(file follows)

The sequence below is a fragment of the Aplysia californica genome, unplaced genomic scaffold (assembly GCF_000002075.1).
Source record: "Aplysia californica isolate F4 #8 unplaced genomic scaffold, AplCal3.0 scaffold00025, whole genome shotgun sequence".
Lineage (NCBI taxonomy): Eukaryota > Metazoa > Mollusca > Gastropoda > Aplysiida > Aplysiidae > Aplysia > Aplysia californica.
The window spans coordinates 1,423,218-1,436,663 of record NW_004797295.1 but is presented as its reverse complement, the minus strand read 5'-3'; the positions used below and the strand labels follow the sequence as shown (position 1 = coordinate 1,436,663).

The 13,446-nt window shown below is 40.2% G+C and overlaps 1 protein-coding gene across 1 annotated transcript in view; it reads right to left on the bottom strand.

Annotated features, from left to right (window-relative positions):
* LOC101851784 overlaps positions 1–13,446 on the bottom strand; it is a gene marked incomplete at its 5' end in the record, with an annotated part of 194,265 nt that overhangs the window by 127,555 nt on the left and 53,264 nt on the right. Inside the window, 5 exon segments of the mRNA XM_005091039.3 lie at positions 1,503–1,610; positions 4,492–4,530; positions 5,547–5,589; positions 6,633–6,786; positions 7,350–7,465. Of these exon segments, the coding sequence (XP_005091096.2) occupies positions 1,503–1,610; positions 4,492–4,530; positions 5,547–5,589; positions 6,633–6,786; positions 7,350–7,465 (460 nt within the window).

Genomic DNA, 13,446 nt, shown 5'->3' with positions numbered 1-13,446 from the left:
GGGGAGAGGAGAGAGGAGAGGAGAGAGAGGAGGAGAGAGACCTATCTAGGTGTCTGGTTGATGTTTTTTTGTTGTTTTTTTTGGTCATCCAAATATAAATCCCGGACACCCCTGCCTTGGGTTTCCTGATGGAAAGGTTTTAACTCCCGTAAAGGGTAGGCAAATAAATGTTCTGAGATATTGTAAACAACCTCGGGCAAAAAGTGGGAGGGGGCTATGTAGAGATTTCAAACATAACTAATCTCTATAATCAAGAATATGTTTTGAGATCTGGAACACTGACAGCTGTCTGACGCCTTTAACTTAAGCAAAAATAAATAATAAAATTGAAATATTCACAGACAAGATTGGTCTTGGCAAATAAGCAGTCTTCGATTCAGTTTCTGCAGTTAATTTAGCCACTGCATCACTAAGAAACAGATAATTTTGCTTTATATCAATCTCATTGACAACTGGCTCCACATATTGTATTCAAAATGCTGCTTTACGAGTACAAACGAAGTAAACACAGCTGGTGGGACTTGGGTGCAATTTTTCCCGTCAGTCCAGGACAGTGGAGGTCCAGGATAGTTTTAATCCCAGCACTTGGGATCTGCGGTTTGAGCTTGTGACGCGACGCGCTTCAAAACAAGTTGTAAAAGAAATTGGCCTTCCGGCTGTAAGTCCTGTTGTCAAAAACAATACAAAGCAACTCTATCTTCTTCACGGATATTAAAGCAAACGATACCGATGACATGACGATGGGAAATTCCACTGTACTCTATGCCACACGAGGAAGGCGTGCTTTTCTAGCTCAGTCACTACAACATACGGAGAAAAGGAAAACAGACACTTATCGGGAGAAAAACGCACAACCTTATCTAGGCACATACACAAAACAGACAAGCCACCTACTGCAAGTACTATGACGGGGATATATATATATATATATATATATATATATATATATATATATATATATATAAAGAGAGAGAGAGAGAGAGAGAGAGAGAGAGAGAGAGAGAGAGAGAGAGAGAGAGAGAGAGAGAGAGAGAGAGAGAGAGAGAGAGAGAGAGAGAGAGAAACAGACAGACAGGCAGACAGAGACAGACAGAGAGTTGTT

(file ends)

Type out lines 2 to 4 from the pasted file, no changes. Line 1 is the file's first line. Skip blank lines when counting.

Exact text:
Source record: "Aplysia californica isolate F4 #8 unplaced genomic scaffold, AplCal3.0 scaffold00025, whole genome shotgun sequence".
Lineage (NCBI taxonomy): Eukaryota > Metazoa > Mollusca > Gastropoda > Aplysiida > Aplysiidae > Aplysia > Aplysia californica.
The window spans coordinates 1,423,218-1,436,663 of record NW_004797295.1 but is presented as its reverse complement, the minus strand read 5'-3'; the positions used below and the strand labels follow the sequence as shown (position 1 = coordinate 1,436,663).